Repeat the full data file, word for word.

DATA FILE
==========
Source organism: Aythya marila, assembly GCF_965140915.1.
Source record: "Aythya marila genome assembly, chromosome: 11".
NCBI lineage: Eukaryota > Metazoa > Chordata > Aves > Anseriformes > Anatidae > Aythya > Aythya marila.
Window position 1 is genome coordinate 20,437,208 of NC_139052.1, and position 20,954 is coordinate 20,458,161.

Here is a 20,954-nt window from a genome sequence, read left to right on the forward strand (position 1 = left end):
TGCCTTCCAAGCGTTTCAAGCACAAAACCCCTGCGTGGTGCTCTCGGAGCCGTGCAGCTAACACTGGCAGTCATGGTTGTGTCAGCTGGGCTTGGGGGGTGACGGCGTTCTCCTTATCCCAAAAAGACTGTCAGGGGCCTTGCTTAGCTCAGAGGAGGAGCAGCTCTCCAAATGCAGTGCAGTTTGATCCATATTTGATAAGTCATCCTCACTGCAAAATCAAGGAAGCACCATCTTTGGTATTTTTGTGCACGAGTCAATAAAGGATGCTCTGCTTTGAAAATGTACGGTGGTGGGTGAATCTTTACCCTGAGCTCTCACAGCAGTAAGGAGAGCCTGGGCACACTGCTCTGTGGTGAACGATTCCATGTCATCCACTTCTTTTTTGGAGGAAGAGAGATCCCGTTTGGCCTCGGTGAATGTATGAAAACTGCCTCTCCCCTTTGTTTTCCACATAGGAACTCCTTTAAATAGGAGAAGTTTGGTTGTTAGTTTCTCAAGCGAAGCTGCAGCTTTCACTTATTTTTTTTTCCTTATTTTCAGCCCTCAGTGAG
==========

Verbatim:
Source organism: Aythya marila, assembly GCF_965140915.1.
Source record: "Aythya marila genome assembly, chromosome: 11".
NCBI lineage: Eukaryota > Metazoa > Chordata > Aves > Anseriformes > Anatidae > Aythya > Aythya marila.
Window position 1 is genome coordinate 20,437,208 of NC_139052.1, and position 20,954 is coordinate 20,458,161.

Here is a 20,954-nt window from a genome sequence, read left to right on the forward strand (position 1 = left end):
TGCCTTCCAAGCGTTTCAAGCACAAAACCCCTGCGTGGTGCTCTCGGAGCCGTGCAGCTAACACTGGCAGTCATGGTTGTGTCAGCTGGGCTTGGGGGGTGACGGCGTTCTCCTTATCCCAAAAAGACTGTCAGGGGCCTTGCTTAGCTCAGAGGAGGAGCAGCTCTCCAAATGCAGTGCAGTTTGATCCATATTTGATAAGTCATCCTCACTGCAAAATCAAGGAAGCACCATCTTTGGTATTTTTGTGCACGAGTCAATAAAGGATGCTCTGCTTTGAAAATGTACGGTGGTGGGTGAATCTTTACCCTGAGCTCTCACAGCAGTAAGGAGAGCCTGGGCACACTGCTCTGTGGTGAACGATTCCATGTCATCCACTTCTTTTTTGGAGGAAGAGAGATCCCGTTTGGCCTCGGTGAATGTATGAAAACTGCCTCTCCCCTTTGTTTTCCACATAGGAACTCCTTTAAATAGGAGAAGTTTGGTTGTTAGTTTCTCAAGCGAAGCTGCAGCTTTCACTTATTTTTTTTTCCTTATTTTCAGCCCTCAGTGAG